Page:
Feb 2 2010
Professional Accent Reduction for Senior Executives - How and Why?
"Your concerns are accurate. As tolerant as people are, an accent impedes a smooth flow of communication and may stand in your way of moving up the corporate ladder.
It is great that you are already aware of the issue and want to take action. The most important step to take is to think about the way you speak, and take a half hour or so every day to practice the sounds that you want to improve.
Here are 5 ways to get you started:
1. Have someone assess your business vocabulary and draw up a list of job specific words that you use every day with your colleagues and in presentations, which you need to master. If possible, have that person speak the words into an audio recorder; use this as daily practice while driving to and from the office. You can also go online and listen to these words on sites which have vocal recordings (encarta.com for example).
2. Watch TV and listen to Public Broadcast Radio. The more you surround yourself with English speakers, and the more actively you listen to the way words are spoken, the faster you will improve. Many of my clients dismiss TV as inconsequential, but it is an amazing teaching machine. Countries such as the Netherlands, Denmark and Sweden all have fabulous English speakers. Do you know why? They don’t dub US or UK TV shows or their movies so they are around English from early on.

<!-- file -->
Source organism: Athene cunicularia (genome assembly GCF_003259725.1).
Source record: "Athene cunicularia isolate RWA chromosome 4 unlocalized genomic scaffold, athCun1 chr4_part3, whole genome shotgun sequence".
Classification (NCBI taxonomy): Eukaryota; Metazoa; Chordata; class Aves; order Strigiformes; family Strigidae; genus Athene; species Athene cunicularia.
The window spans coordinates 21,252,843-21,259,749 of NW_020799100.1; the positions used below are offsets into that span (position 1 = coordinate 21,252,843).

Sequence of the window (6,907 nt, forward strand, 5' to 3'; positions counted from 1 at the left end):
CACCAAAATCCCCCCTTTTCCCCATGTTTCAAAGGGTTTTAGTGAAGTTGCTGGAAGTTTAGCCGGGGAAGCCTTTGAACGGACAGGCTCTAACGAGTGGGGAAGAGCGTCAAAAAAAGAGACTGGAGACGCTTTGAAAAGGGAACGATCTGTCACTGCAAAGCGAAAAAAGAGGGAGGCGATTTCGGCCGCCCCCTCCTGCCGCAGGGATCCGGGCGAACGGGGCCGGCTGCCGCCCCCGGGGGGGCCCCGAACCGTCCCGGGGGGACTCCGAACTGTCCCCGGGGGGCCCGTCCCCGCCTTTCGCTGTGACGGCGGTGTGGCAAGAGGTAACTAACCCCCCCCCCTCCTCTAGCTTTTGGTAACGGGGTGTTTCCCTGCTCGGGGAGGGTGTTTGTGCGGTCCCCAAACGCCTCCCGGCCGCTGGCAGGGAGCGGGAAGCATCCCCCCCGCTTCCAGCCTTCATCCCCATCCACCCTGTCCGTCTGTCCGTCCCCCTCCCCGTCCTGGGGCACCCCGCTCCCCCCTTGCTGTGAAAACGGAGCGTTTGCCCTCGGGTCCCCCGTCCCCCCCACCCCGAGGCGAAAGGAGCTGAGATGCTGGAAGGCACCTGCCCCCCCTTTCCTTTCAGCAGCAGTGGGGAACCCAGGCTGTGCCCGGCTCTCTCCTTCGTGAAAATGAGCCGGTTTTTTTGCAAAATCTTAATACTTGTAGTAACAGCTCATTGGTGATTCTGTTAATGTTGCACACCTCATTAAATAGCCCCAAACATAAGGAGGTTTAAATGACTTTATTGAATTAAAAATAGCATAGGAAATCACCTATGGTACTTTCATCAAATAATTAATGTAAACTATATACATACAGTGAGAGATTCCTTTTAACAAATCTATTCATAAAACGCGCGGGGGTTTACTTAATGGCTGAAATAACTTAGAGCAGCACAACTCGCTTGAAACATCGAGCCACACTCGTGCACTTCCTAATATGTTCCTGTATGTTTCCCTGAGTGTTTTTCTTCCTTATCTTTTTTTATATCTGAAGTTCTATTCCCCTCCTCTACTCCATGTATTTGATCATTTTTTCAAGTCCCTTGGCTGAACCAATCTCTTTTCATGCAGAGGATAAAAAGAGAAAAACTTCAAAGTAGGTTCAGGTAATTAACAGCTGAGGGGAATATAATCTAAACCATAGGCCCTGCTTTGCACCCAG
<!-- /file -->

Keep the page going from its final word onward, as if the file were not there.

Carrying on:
3. Get an audio book from the library. First follow the text along with the speakers, and then record your own reading of a passage. Compare the differences between you and the speaker. Make a list of the words you say differently and practice them, reading aloud twice a day, and watch yourself improve.
4. If you are going to give a presentation, don’t do what many of my clients do and prepare the presentation on the plane the night before. You need to run through your presentation at least 5 times, not only to know your content, but to really control your grasp of the business vocabulary. It would be unfortunate if the audience walked away scratching their heads because they didn’t understand you.
5. The most important thing is to do something! Take action, start by listening to yourself, ask friends around you to help get started. It is embarrassing for some foreign professionals to do this, but isn’t it more embarrassing if you find out people around you don’t know what you are saying?
Angelika Blendstrup, PhD, coaches high-level foreign-born executives in International Business Communications, Interviewing Skills, Accent Reduction, Presentation Skills and Personal Branding 2.0. She teaches at Stanford University on topics including cross-cultural communications, managing virtual teams, the art of interviewing successfully and how to do business in the US. Angelika holds a Ph.D. in Bilingual, Bi-cultural Education from Stanford University and speaks five languages.
To contact Angelika and discuss how you may work together, please email firstname.lastname@example.org. For more information, please visit www.professional-business-communications.com
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